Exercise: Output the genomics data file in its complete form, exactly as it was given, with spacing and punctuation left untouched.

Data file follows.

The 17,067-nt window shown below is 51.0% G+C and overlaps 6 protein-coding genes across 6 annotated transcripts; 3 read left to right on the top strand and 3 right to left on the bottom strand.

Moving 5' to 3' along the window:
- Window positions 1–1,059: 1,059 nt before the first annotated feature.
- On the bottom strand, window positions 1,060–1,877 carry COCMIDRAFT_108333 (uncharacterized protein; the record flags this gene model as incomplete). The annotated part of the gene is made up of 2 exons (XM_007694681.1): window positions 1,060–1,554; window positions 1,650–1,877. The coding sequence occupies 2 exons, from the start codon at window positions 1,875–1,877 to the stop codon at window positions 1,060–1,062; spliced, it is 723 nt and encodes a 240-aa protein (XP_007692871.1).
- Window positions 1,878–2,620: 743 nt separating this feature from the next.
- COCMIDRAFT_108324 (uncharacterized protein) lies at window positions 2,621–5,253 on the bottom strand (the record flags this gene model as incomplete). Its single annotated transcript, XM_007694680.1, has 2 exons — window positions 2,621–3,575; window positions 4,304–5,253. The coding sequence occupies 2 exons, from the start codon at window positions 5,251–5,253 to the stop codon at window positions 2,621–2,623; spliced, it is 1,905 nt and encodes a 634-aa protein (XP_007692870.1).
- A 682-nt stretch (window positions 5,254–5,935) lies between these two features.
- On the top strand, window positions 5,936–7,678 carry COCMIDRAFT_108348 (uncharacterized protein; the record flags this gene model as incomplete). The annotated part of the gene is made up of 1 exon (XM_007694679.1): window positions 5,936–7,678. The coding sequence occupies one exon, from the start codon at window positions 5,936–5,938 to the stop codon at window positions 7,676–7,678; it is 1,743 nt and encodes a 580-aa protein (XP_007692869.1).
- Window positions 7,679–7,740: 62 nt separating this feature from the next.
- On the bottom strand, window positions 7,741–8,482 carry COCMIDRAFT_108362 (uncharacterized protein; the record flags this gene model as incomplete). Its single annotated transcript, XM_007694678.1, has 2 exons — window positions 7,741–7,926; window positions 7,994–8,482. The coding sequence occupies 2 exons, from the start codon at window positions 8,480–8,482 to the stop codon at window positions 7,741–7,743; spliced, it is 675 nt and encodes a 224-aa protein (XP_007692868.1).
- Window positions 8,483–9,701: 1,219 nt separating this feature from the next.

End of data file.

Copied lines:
The 17,067-nt window shown below is 51.0% G+C and overlaps 6 protein-coding genes across 6 annotated transcripts; 3 read left to right on the top strand and 3 right to left on the bottom strand.

Moving 5' to 3' along the window:
- Window positions 1–1,059: 1,059 nt before the first annotated feature.
- On the bottom strand, window positions 1,060–1,877 carry COCMIDRAFT_108333 (uncharacterized protein; the record flags this gene model as incomplete). The annotated part of the gene is made up of 2 exons (XM_007694681.1): window positions 1,060–1,554; window positions 1,650–1,877. The coding sequence occupies 2 exons, from the start codon at window positions 1,875–1,877 to the stop codon at window positions 1,060–1,062; spliced, it is 723 nt and encodes a 240-aa protein (XP_007692871.1).
- Window positions 1,878–2,620: 743 nt separating this feature from the next.
- COCMIDRAFT_108324 (uncharacterized protein) lies at window positions 2,621–5,253 on the bottom strand (the record flags this gene model as incomplete). Its single annotated transcript, XM_007694680.1, has 2 exons — window positions 2,621–3,575; window positions 4,304–5,253. The coding sequence occupies 2 exons, from the start codon at window positions 5,251–5,253 to the stop codon at window positions 2,621–2,623; spliced, it is 1,905 nt and encodes a 634-aa protein (XP_007692870.1).
- A 682-nt stretch (window positions 5,254–5,935) lies between these two features.
- On the top strand, window positions 5,936–7,678 carry COCMIDRAFT_108348 (uncharacterized protein; the record flags this gene model as incomplete). The annotated part of the gene is made up of 1 exon (XM_007694679.1): window positions 5,936–7,678. The coding sequence occupies one exon, from the start codon at window positions 5,936–5,938 to the stop codon at window positions 7,676–7,678; it is 1,743 nt and encodes a 580-aa protein (XP_007692869.1).
- Window positions 7,679–7,740: 62 nt separating this feature from the next.
- On the bottom strand, window positions 7,741–8,482 carry COCMIDRAFT_108362 (uncharacterized protein; the record flags this gene model as incomplete). Its single annotated transcript, XM_007694678.1, has 2 exons — window positions 7,741–7,926; window positions 7,994–8,482. The coding sequence occupies 2 exons, from the start codon at window positions 8,480–8,482 to the stop codon at window positions 7,741–7,743; spliced, it is 675 nt and encodes a 224-aa protein (XP_007692868.1).
- Window positions 8,483–9,701: 1,219 nt separating this feature from the next.